This year, however, the invitation said “Gem Tones.” Say what? I was clueless and my wife wasn’t much help on this one. I started calling other guys to find out what they were going to wear. One friend was more clueless than the next. Were jeans too casual? Did I need a sport coat? Did my outfit have to be certain colors. I don’t think I’ve ever looked in my closet and thought, “Gee, some of my clothes bear a striking resemblance to the tones of gems!” I would have been less stressed had the invitation instructed us to dress like a favorite Disney character (well, there’s always next year!).

It’s usually easy for men to decide what to wear to parties. Weddings are either a black tuxedo or a dark suit. “Casual” can be jeans or slacks and a button-down shirt. I’m really not complaining because I know it’s much more challenging for women.

In this week’s Torah portion, Tzav, the details about the clothing of the priests continues. Even God’s instructions concerning the sacrificial burnt offering have a great deal to do with the special vestments of the high priest, Aaron, and the other priests. “The priest shall dress in linen raiment, with linen breeches next to his body.” After the priest has taken up the ashes of the burnt offering he has to do a costume change. Even the priests’ clothes get anointed with oil and some of the blood from the sacrifice.

The late biblical scholar Nahum Sarna writes about the details of the priestly clothing: “Just as sacred space must be differentiated from profane space, so the occupants of the sacred office must be distinguishable from the laity. Hence, special attire, the insignia of office, is ordained for Aaron, the archetypal High Priest, and for his sons, the priests of lower rank.”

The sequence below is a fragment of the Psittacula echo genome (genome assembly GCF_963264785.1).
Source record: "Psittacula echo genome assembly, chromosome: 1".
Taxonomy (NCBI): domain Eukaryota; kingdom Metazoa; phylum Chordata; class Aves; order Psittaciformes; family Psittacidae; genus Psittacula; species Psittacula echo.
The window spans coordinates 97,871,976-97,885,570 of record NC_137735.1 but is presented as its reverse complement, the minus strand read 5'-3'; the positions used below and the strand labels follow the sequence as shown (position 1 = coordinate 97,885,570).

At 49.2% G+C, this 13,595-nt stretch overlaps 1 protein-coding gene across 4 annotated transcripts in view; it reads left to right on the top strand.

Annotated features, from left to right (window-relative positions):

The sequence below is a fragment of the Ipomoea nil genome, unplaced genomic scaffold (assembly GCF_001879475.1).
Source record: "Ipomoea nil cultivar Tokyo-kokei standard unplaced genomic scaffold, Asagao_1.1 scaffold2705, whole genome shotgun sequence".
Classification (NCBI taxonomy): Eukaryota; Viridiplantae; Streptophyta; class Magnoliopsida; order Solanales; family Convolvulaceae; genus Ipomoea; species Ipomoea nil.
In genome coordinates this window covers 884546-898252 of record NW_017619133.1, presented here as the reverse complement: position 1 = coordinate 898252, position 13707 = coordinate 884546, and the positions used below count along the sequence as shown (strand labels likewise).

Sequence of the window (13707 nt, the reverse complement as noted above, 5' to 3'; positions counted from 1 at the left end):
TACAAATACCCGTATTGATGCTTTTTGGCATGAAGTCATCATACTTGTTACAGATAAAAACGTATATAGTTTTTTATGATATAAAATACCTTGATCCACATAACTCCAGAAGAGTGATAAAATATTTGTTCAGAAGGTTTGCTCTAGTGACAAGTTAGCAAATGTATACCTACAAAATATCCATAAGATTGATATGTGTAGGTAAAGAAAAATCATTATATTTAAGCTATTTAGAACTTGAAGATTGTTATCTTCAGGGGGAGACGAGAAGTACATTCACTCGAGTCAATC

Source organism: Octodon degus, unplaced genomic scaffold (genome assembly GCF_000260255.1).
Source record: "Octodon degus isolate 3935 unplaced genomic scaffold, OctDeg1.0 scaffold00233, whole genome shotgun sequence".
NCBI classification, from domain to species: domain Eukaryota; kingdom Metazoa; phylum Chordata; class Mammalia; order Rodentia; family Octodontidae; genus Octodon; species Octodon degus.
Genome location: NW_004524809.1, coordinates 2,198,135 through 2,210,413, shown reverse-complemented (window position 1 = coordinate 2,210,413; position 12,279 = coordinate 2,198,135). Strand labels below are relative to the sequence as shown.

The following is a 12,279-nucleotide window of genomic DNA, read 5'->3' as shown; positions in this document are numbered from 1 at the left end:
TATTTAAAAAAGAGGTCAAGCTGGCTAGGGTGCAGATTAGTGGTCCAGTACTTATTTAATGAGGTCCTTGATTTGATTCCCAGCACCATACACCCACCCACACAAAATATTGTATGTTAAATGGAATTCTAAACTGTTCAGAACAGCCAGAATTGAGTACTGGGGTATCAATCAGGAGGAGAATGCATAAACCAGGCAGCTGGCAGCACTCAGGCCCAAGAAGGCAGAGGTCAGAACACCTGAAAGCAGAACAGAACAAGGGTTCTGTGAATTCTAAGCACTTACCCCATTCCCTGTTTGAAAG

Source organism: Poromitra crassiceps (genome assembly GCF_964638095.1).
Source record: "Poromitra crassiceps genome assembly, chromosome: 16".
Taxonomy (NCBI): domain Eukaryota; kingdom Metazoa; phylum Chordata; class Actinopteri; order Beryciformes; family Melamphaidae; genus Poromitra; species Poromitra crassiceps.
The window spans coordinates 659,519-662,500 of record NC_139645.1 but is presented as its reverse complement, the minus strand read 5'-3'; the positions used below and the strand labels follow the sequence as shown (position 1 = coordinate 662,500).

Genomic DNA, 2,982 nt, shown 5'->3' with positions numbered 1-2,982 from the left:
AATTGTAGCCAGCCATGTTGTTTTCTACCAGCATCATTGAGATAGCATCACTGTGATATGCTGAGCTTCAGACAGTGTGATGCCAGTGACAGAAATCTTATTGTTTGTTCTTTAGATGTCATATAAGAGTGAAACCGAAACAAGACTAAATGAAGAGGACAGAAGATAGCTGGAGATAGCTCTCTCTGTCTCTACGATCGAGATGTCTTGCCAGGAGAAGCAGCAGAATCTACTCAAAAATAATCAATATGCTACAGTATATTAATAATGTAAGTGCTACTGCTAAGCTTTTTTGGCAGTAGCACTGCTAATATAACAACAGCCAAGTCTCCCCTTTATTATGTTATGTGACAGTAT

The reason for such minutiae when it comes the clothing of these holy men is l’chavod ultifaret (for dignity, honor, and splendor). The medieval commentator Sforno explains the use of these two Hebrew words. The vestments, he writes, “were for the dignity of God and to lend splendor to the office of the priest so that he would be revered by the people.”  I think that the vestments were as much for the dignity of the priests, of the wearer that is, as they were for God’s dignity.

This teaches us that what we wear says a great deal about us. All of these details about the priestly clothing reminds me of the famous dress code that was in effect for many years at IBM. Men had to dress in a dark colored suit, could only wear a white dress shirt, and could select a necktie of any conventional color; so long as it was solid – no patterns. For women, it was mostly the same – A dark, solid colored skirt and a white blouse. IBM believed that the way its workforce dressed portrayed the specific image that they wanted associated with their company. Apparently, they held the belief that it’s “the clothing that makes the man.”

And this belief was just as true in the 1990s, as companies like IBM shifted from strict, conservative dress codes to less-formal attire. Casual dress in the workplace became the new trend and “Dress down Fridays” became a popular section in most clothing stores. Companies like IBM believe that the way one dresses helps contribute to the way one works, behaves, and acts toward others. It also contributes to the way others view the wearer. When we get dressed in the morning, don’t we think about what type of image we want to portray for that day? Don’t we pick out our clothes for the day based on more than just the weather?

What we wear is representative of who we are, and indeed, where we come from. It speaks volumes about what we stand for and our own level of self-dignity. Styles do change. And society’s attitudes toward standards of proper attire do too. I might never fully comprehend how to dress in a “gem tones” attire, but I understand that our clothing is important.

Let us dress for success. Let us dress for style. And most important, let us dress l’chavod ultif’aret – for dignity, honor, and splendor.

Shabbat Shalom!

(c) Rabbi Jason Miller | | Twitter: @RabbiJason |
Basketball Israel Sports

Omri Casspi May Return to Maccabi Tel Aviv